• Talk with your spouse about all the work that gets done in your home and for your family—everything from laundry, cleaning, repair work, employment to support the family, shopping, transporting children, etc. The list goes on. Write it all down as you go. Take time to thank your partner for the work he or she does in the home and for the family. Keep the list. Look at it each week and add to it as ideas come to mind. When you do think of another contribution your spouse makes to the family, verbally thank them. 
  • Commit to taking 10 seconds three times a day to write down three things you can thank your spouse for today. At the end of the day, tell your spouse at least one of the things you wrote down. (This is actually part of a Math Equation To Save Your Marriage.)
  • Every day take time to review the day and consider what your spouse has done to contribute to the family and the home. Write it down. Then verbally thank them for that contribution.

It takes a little work, but these practices can build an environment of gratitude in your marriage. Sharing mutual gratitude with your spouse will strengthen your marriage. It will also model gratitude for your children who will naturally begin participating in this environment of gratitude by adding their own thanks to the mix. Give it a 30-day trial and let us know how it goes.

Lack of Gratitude Will Sink Your Marital Ship

An “attitude of gratitude” is a powerful aspect of a happy family life and life in general). Expressing gratitude improves the mood of the one giving thanks and the one thanked. So you can see how expressing gratitude will improve your marriage.

A lack of gratitude, on the other hand, is like a torpedo aimed at sinking your marital ship. Researchers from Florida State University showed this in a study of 120 newlywed couples. They followed these couples for 3 years. At regular intervals the couples completed surveys measuring satisfaction with their marriage and the degree to which they felt and expressed gratitude toward their partner. Based on initial surveys, couples were placed into one of three categories: both partners high in gratitude expression, both partners low in gratitude expression, or a partner high in gratitude expression married to a partner low in gratitude expression.

After three years, the study revealed that individuals did not succumb to their partner’s level of gratitude. Instead, individual remained consistent in their expression of gratitude over the three years. More important for me is what expressed gratitude did for marriages?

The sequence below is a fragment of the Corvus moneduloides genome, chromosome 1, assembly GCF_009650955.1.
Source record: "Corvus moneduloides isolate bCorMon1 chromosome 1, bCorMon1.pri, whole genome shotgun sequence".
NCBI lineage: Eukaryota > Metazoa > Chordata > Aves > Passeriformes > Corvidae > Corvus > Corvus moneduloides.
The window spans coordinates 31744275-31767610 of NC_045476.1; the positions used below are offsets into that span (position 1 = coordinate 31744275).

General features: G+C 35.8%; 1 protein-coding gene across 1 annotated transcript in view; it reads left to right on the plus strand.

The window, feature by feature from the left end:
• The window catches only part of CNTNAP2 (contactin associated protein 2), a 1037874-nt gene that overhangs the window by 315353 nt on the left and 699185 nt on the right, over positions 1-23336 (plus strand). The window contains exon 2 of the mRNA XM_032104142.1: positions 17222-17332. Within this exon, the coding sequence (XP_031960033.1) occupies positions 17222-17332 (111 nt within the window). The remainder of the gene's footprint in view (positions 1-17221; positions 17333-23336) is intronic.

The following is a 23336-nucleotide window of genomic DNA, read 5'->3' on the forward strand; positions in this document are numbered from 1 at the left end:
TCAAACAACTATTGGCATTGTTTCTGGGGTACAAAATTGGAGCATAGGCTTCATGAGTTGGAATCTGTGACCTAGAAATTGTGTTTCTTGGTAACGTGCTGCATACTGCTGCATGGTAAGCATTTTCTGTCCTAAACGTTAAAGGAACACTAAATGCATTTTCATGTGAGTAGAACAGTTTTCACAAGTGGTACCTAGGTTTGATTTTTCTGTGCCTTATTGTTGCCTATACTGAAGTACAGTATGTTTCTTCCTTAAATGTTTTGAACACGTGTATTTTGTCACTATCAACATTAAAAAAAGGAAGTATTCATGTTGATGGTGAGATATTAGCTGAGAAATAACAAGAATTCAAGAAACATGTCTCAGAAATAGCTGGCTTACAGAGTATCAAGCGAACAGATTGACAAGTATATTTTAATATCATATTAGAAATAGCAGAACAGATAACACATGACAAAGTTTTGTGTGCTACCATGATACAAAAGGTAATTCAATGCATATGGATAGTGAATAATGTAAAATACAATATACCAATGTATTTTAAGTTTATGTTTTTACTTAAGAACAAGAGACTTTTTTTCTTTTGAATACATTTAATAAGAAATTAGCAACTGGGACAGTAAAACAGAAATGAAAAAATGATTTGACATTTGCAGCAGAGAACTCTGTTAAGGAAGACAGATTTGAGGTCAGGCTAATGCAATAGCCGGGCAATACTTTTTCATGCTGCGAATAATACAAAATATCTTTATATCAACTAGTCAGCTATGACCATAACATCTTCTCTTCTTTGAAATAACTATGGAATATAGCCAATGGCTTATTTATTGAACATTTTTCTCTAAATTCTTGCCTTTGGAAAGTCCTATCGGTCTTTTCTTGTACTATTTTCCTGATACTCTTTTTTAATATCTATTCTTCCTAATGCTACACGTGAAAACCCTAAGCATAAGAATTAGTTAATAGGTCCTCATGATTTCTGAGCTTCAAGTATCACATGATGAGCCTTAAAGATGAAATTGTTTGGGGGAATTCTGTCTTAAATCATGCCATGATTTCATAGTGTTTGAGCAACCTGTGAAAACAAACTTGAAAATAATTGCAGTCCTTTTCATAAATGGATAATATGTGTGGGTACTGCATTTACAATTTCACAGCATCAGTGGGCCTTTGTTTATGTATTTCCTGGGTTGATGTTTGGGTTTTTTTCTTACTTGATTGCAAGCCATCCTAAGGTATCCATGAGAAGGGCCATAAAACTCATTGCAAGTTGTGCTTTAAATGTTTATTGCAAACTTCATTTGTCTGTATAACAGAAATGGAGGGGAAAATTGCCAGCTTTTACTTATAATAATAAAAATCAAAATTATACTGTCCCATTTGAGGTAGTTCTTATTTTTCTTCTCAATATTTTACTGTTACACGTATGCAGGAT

• Marriages in which both partners were high in gratitude expression had happiness levels “well above average.” Their relationship satisfaction was high and remained high over the entire three years of the study.
  • When one or both partners were low in gratitude expression, their marital happiness started off average and declined to below average over the three-year period. Notice, this decline was not confined to marriages in which both partners exhibited low gratitude expression. Having only one partner within the marriage who did not express gratitude led to a decline in happiness. In other words, it only took one ungrateful partner to sink the ship. One ungrateful partner was like a torpedo aimed at sinking the marital ship.

What’s a person to do if their married to an ungrateful spouse? What if you are the ungrateful spouse? How can you keep your marital ship afloat? Here are a few ideas.

  • If you are the grateful spouse, continue to express gratitude. Also, talk to your spouse about the importance of expressing gratitude. Discover what makes it difficult for them to express gratitude. Explore what you can do to help them grow more comfortable expressing gratitude. Lovingly encourage them to practice gratitude more often. Don’t nag. Don’t push. Trust that they will work at becoming more expressive of their gratitude. When you hear them express gratitude, thank them for doing so.
  • If you are the ungrateful spouse, take time to recognize how your lack of gratitude harms your mood and your spouse’s mood. Consider how growing in gratitude wills strengthen your marriage, your family, and your relationships.  Intentionally practice gratitude. Put it on your “to do list” or set an alarm on your phone to get started. Every night write down three things for which you are grateful. Every day look for one thing your spouse or family member does for which you can tell them thank you. It may feel uncomfortable at first, but people, including your family, will respond positively.

An ancient writer once said, “In everything, give thanks” (Paul, 1 Thessalonians 5:18). He knew that giving thanks would lead to greater happiness for you and your family. Giving thanks would lead to a happier, holier world. Don’t be the torpedo that sinks your family ship. Lift it up. Give thanks.